Robert Paveza, a senior Web application developer with Web-based marketing company Terralever, has uncovered a two-step process for exploiting Windows Vista's User Account Control. In his published paper, Paveza said that the vulnerability uses a two-part attack vector against a default Vista installation. The first step requires that a proxy infection tool be downloaded and run without elevation. That software can behave as the victim expects it to while it sets up a second malicious payload in the background. "For instance, if users believe they are downloading a 'Pac-Man' clone, such a game could be run while the malicious software did its work in the background. This pattern of infection follows the typical Trojan horse model, piggybacking on what may be otherwise legitimate software," said Paveza.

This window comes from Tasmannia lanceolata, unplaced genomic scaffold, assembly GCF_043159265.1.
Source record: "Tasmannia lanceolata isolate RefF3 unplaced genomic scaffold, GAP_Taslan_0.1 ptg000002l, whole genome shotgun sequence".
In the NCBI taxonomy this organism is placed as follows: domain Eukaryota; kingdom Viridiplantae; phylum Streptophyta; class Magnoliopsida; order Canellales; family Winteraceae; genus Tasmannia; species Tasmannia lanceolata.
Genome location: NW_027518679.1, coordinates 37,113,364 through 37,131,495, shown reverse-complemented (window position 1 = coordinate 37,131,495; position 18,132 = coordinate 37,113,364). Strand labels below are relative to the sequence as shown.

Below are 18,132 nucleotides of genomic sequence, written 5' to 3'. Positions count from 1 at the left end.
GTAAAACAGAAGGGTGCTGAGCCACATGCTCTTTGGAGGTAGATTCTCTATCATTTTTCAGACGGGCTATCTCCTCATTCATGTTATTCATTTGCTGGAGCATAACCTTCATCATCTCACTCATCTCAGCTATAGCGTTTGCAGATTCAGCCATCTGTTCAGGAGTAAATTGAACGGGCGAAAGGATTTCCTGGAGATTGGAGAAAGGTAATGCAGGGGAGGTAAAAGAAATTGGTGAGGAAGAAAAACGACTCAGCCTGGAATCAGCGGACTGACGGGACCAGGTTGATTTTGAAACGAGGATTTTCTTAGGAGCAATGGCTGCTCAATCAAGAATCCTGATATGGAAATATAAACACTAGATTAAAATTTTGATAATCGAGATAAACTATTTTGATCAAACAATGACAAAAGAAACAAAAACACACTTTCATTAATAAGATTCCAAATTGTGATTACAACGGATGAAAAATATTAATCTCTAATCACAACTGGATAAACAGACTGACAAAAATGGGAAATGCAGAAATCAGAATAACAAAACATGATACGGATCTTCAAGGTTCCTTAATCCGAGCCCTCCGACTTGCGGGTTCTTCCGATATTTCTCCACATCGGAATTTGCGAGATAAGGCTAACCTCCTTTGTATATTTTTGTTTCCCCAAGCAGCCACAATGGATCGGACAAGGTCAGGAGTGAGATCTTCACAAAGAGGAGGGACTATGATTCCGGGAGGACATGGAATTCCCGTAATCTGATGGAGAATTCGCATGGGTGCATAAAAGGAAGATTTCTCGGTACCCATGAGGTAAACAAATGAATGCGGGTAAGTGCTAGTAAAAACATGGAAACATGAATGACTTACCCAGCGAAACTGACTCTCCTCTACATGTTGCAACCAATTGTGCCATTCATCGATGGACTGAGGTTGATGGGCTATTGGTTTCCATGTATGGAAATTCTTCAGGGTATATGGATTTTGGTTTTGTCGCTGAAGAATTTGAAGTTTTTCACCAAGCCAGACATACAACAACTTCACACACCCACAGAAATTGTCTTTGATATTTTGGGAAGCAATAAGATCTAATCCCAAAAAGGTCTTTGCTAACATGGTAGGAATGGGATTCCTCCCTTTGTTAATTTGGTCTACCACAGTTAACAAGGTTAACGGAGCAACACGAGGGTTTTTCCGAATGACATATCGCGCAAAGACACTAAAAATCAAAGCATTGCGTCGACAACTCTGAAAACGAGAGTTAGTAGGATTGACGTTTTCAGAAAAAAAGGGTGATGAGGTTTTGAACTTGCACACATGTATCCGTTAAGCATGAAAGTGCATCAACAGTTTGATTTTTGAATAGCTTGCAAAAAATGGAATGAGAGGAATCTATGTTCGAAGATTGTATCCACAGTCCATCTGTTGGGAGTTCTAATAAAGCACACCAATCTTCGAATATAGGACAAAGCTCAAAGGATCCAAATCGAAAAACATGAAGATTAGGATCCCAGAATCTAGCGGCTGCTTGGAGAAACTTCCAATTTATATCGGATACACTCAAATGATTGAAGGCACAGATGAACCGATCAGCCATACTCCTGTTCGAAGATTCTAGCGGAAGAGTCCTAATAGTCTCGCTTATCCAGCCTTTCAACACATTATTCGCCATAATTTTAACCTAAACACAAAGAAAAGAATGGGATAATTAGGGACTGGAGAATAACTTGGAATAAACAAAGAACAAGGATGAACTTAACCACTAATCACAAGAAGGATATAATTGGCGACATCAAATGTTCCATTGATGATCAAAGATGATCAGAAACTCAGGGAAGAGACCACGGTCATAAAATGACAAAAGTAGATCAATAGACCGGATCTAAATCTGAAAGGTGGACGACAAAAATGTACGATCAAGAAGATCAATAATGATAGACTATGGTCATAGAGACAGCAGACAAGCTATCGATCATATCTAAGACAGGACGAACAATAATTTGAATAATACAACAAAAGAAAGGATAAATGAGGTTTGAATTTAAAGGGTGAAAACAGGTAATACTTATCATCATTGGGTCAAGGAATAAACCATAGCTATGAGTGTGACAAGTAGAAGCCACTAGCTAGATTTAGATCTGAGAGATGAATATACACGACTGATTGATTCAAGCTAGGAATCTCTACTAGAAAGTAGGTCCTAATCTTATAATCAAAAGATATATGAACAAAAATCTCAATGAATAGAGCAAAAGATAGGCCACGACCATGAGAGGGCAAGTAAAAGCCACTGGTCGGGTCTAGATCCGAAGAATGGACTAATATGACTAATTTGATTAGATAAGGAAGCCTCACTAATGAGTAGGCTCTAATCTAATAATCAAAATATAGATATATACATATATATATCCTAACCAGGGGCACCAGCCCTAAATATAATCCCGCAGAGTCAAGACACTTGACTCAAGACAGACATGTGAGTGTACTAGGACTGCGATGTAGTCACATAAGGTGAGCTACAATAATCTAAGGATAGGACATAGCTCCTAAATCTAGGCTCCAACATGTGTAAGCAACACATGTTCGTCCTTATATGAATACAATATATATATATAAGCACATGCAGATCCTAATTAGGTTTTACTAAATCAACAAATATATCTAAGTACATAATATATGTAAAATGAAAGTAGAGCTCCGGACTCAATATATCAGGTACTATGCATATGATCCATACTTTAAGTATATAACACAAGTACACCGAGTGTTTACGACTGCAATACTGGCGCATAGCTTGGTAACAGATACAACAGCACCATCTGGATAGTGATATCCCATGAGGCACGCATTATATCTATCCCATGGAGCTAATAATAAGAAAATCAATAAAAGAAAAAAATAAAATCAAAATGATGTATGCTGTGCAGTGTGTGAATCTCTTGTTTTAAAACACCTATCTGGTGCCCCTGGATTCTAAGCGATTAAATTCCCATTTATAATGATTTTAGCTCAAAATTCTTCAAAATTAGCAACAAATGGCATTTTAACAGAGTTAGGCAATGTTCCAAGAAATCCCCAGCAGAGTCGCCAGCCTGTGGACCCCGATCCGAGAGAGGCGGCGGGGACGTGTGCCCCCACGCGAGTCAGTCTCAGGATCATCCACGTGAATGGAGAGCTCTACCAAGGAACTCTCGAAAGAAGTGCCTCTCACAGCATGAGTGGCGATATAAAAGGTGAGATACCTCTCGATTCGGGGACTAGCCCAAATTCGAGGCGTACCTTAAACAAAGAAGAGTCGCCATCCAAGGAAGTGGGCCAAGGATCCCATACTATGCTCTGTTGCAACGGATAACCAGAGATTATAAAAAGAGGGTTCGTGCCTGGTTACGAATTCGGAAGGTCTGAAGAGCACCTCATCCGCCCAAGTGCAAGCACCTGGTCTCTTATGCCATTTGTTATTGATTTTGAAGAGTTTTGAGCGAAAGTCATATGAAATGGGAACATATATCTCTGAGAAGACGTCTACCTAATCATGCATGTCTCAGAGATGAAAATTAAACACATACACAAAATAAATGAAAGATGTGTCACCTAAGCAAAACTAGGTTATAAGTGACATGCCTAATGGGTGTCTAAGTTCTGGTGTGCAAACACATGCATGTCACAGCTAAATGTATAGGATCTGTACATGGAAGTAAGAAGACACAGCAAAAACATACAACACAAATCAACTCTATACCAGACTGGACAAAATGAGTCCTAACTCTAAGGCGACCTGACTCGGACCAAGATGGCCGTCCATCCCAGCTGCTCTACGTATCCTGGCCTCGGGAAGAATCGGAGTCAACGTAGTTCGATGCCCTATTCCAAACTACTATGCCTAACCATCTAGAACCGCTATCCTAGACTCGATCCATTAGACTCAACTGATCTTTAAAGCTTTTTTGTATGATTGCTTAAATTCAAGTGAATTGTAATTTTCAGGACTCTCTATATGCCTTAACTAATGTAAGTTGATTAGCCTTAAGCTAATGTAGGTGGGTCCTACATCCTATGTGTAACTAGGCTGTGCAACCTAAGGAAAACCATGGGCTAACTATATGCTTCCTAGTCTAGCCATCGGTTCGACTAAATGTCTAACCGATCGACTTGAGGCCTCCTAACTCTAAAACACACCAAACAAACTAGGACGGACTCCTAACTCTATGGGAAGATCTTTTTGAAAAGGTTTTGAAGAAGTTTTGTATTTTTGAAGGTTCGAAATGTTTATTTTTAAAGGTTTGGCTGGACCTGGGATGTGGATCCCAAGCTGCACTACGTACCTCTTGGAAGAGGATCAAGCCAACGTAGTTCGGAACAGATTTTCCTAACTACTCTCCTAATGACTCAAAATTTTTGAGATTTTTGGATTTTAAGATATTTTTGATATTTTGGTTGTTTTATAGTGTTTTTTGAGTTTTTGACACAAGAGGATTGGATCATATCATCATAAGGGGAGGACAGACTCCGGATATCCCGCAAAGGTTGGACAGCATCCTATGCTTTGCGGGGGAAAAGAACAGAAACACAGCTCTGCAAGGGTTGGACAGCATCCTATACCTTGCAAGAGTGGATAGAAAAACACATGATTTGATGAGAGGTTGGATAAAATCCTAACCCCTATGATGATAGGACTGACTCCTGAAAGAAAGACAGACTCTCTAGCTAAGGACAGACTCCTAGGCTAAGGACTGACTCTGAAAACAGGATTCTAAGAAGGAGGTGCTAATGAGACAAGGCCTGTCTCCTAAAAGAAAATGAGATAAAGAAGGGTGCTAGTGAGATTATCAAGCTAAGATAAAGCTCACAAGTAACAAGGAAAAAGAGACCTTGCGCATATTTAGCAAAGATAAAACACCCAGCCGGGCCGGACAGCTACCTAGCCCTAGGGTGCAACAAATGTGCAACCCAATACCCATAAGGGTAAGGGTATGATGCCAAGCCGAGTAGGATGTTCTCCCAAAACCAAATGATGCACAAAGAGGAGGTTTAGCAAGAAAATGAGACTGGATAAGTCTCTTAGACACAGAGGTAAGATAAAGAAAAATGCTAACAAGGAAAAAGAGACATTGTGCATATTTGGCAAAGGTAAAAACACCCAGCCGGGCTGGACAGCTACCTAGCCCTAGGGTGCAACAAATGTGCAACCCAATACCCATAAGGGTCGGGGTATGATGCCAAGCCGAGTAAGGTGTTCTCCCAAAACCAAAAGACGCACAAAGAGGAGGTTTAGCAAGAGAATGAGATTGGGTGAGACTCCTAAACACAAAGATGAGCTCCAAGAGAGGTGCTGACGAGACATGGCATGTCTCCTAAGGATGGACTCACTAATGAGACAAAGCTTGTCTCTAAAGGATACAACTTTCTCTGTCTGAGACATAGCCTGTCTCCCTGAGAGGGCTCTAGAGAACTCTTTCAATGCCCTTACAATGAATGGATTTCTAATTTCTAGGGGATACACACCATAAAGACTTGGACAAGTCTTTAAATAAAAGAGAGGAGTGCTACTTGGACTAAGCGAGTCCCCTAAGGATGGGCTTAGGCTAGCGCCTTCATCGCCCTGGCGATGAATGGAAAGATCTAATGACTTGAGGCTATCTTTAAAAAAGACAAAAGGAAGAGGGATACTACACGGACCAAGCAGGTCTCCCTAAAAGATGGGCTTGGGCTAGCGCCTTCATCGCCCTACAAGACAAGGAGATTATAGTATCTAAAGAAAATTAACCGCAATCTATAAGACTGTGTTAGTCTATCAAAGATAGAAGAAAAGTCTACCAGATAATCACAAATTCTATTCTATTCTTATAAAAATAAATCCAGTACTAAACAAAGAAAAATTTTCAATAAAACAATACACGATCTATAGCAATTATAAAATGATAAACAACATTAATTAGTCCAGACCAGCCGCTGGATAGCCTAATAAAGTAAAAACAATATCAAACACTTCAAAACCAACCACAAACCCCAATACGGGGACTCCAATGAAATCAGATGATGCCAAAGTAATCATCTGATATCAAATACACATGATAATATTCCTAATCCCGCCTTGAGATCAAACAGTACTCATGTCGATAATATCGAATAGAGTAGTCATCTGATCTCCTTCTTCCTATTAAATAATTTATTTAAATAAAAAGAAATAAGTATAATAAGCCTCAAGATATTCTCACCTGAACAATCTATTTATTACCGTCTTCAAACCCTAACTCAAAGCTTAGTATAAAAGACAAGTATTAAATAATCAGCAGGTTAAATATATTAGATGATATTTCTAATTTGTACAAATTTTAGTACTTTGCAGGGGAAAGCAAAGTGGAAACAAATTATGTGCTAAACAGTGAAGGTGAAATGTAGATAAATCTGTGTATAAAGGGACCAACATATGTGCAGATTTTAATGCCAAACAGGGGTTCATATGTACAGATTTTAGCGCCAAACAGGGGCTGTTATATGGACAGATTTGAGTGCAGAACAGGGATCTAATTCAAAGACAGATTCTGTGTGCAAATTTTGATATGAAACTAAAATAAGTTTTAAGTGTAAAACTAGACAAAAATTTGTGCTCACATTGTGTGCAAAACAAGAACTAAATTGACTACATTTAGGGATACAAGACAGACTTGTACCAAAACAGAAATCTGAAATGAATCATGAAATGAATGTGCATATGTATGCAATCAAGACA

Microsoft is aware of demonstrations that "purport" to show how a Vista system can be attacked. A Microsoft spokesperson said the demonstration provided by Paveza is of actions an attacker can take on a system that already has been compromised by another means: "With this in mind, it is important to note that user interaction is required for the initial infection of the Trojan to occur. The user must open the attacker's malicious executable. Furthermore, the successive social engineering attempt will only be successful if the user inadvertently clicks on the malicious shortcut. In fact, at this point, the user must be part of the local administrator's group or provide administrator credentials at the UAC prompt."
View: User-Prompted Elevation of Unintended Code in Windows Vista (PDF)
News source: eWeek